I finally saw some arrows point left. Left meaning where? No path to the left. Oh, left, meaning up that hill and then finally out to the road. Yipee! Hard packed dirt. But again here, it was another hill up to the first water stop. I had smartly brought a water bottle, but decided to take advantage of whatever they offered. I had a feeling I was in for a long adventure.
Now where, up the hill? Back into the woods? Oh shit! I don't want to do this anymore. Come get me! Okay, quit whining, I told myself. I think someone is actually coming behind you. Get going! So I did, on to the first mile marker and then back into the woods again, another stumbling, bumbling adventure. I don't know whether this was considered X-terra, but I'm calling it that. I'm not even sure it would qualify for a mountain biking trail, it was so rugged. At this point, the footing became treacherous, and I was getting more and more concerned about hurting myself, so I went down to a fast walk, not much slower than I was doing anyway. My feet were beginning to hurt a lot too from all the twisting and turning and stepping on sharp rocks.
Since I had started walking, at this point, a woman behind me caught up with me. She was 26 and said this was her second "tri." Poor girl. What a way to get into the sport! The "path" was not even more than a one-foot-in-front-of-the other rut in the dirt, so even while we started walking together, we had to walk single file. There was no passing unless you were actually going to run! She was really struggling, both mentally and physically. She wanted to quit, but as I pointed out to her, "where do you think you're going?" It was forward or back, nothing more. I decided after a while, it was best to stay with her, and a perfect excuse for me to continue to walk. I'm pretty sure I wouldn't have done much running anyway at that point!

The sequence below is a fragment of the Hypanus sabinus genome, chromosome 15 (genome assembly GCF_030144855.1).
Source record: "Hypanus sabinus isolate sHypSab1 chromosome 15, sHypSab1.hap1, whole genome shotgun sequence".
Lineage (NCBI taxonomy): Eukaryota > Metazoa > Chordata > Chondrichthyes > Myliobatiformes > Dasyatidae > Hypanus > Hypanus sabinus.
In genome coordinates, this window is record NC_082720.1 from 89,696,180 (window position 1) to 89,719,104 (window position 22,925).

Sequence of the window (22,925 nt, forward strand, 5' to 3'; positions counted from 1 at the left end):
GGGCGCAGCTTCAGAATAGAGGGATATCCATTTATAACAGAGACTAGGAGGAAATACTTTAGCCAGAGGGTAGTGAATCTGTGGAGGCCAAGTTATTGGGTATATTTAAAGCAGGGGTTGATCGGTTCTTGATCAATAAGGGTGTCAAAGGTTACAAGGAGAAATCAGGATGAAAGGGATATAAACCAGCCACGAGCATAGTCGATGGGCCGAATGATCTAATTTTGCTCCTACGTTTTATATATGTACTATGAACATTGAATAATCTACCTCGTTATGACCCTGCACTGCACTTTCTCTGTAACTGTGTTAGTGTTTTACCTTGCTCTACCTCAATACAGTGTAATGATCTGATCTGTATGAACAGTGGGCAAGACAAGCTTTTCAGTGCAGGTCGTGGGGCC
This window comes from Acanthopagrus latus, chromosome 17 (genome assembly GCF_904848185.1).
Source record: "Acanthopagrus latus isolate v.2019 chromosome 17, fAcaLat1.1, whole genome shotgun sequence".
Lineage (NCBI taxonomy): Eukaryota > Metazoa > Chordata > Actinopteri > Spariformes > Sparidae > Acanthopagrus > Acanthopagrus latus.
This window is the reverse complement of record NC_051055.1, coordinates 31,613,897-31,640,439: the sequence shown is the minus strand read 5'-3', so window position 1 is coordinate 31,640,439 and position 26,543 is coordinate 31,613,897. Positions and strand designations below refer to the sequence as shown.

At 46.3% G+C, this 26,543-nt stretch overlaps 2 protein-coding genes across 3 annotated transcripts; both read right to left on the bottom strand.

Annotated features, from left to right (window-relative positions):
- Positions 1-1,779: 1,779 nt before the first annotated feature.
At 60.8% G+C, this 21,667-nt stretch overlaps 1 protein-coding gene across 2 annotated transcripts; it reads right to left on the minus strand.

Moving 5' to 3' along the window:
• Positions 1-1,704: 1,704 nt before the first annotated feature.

We continued on and on and on. We exchanged info and then started making jokes about wondering if anyone would come looking for us when it got dark, wondering if they would find our bodies, etc.! We had to lighten the moment.
I just went mile by mile in my mind. She kept wanting to know how far we had to go yet. ("Are we there yet?") She did say there were a couple of women behind her, so we figured we weren't last yet. And surprisingly, at about 4 miles, another woman came trotting up behind us! We never did figure that out, because Janine (the woman I was with) said it wasn't one of the same ones she saw. She might have been a relay person. That could explain why it was someone different, and she only had running clothes on and looked pretty fresh. More power to you lady!
Like I said, I cannot describe to you the ruggedness of this "run." I know I have never done anything this difficult before, and the trail never ended! It seemed like we were in there for hours, and even when we finally came out to the road, the mile marker had to be a lie. No way was it 5 miles there based on how much farther it was to the end. I had already talked her into running when we hit solid ground, and it actually felt good to do so. But then it was another steep hill and neither of us were up for that anymore. We walked that, and going on the markers then figured it was another half mile to finish. Didn't happen. On and on we still went, and we were both getting discouraged and more than a little fed up at this point. We finally made it to the top of the last hill and a volunteer said it was another 5 minutes--walking. Well, its downhill, so we're not walking. Let's cut that down to 3 minutes or less!
So we set out on the glorious downhill, on pavement. It really did feel good! We made a pact then that we were crossing the finish line together! No last places! But then we hit grass again and were at our wits end to get this thing done. How did some of those people finish that fast?? I had seen women already out of the woods on the last leg of the run when I was heading in, and they weren't that far ahead on the bike.
Naturally, by the time we were finishing, all but the timing clocks had been removed, and they were onto the awards. Surprisingly, I had received a 2nd place in age group award and hadn't even finished yet! That has to be a first! Janine also got first in her Athena division, and we both rightly felt entitled to our awards. Oh, and if you haven't figured it out yet? This is labeled as the "hardest sprint race in Michigan." No wonder!
Shelley got third in her age group and was 8th overall. Great job! Both of us decided we didn't have to do this race again either!